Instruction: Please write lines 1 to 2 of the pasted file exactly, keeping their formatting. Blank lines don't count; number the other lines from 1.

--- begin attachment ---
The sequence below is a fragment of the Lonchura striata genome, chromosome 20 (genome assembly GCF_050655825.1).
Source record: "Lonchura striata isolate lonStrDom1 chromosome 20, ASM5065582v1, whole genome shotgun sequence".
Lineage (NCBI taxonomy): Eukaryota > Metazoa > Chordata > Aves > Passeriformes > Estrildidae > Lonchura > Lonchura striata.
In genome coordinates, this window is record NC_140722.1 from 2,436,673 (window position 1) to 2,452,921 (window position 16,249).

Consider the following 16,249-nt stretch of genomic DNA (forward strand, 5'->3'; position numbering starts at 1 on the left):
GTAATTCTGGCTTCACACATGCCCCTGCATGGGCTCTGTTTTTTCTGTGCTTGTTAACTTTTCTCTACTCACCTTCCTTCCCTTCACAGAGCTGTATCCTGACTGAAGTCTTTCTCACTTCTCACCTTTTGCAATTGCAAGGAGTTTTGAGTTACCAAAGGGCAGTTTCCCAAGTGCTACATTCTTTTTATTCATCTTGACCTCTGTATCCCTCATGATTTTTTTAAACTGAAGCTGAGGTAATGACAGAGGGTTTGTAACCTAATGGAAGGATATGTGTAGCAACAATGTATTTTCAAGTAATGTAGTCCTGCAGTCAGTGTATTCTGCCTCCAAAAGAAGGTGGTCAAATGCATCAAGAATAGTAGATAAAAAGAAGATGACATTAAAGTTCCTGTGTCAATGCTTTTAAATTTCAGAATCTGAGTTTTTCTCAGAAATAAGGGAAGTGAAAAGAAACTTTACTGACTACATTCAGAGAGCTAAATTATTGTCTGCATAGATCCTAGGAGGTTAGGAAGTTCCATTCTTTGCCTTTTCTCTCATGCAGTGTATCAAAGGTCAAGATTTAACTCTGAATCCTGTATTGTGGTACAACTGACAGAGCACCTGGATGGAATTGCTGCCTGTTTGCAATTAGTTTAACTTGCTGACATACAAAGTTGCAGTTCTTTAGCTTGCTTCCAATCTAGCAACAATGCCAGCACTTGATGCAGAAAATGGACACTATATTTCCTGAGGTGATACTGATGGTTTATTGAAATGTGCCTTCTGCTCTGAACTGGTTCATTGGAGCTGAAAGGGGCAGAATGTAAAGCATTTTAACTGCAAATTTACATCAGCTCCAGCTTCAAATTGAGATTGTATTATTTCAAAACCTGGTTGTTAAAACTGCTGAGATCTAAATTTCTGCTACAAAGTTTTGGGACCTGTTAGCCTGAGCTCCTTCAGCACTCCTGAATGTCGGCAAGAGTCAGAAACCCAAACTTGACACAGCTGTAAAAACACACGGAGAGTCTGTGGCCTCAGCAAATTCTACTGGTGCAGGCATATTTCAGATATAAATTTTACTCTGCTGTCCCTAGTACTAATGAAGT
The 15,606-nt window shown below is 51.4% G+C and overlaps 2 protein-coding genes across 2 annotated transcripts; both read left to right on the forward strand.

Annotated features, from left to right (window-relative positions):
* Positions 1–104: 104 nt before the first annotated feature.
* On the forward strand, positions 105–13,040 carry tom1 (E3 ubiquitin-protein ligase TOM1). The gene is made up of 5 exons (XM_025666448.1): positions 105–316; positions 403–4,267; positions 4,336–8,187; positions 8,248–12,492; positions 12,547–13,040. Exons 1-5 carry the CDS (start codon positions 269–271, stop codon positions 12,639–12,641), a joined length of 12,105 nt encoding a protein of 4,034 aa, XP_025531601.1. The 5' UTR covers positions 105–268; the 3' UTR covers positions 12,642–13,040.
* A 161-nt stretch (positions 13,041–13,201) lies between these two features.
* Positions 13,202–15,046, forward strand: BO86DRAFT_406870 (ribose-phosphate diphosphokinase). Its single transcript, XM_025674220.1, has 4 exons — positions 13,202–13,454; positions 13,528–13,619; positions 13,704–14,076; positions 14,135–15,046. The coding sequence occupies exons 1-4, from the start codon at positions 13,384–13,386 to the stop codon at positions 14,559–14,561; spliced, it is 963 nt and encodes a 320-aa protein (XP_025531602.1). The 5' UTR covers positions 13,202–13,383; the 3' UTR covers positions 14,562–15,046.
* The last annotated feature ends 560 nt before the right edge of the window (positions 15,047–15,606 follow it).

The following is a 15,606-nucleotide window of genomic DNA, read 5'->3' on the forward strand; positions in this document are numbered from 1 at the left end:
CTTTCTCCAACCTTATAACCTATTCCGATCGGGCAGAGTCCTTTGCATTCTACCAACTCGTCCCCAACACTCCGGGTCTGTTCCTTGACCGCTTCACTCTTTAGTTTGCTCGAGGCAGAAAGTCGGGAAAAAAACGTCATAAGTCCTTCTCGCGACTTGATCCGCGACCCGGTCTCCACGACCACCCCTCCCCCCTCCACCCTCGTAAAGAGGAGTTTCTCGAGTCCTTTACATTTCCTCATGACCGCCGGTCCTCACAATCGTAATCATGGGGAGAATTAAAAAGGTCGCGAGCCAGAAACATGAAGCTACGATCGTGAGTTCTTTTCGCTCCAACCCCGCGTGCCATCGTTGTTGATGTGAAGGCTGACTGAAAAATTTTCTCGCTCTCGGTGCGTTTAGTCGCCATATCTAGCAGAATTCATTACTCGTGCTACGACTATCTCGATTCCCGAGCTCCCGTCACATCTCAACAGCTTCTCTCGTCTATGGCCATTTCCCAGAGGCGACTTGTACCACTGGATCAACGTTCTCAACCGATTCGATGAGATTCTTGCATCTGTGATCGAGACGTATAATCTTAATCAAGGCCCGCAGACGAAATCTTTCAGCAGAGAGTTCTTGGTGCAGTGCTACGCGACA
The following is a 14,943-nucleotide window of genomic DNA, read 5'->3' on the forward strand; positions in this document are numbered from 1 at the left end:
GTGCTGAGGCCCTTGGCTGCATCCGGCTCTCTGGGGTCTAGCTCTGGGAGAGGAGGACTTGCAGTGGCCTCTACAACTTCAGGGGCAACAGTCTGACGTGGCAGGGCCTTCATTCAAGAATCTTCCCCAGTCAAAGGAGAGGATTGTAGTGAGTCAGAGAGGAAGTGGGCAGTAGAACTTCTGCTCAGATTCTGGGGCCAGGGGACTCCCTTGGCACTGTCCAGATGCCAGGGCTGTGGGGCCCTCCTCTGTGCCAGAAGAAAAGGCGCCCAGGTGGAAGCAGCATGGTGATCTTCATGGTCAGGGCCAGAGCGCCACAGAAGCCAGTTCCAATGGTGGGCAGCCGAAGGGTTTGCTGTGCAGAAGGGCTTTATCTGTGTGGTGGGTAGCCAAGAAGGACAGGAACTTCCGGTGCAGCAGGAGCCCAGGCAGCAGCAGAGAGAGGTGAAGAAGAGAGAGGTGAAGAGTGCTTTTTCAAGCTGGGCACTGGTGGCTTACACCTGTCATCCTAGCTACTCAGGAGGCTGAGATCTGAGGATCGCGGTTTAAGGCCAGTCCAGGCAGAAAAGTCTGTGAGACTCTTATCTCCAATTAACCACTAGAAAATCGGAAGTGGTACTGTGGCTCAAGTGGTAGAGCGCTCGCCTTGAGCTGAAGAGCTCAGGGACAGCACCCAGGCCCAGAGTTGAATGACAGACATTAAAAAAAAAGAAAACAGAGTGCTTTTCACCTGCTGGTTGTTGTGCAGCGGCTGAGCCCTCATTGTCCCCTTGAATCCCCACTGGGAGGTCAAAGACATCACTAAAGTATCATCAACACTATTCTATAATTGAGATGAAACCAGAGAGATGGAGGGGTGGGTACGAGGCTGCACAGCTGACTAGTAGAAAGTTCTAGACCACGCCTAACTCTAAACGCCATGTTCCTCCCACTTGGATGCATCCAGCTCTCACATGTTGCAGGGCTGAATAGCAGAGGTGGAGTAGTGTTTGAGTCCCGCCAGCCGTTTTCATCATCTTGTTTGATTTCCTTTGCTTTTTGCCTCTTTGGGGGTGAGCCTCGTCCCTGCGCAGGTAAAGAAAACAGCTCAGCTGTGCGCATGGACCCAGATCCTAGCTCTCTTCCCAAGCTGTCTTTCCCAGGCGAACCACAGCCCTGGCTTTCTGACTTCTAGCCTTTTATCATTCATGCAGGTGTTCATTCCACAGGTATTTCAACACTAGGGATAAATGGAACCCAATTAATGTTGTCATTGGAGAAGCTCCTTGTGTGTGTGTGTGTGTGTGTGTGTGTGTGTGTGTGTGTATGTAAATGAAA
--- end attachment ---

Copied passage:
The sequence below is a fragment of the Lonchura striata genome, chromosome 20 (genome assembly GCF_050655825.1).
Source record: "Lonchura striata isolate lonStrDom1 chromosome 20, ASM5065582v1, whole genome shotgun sequence".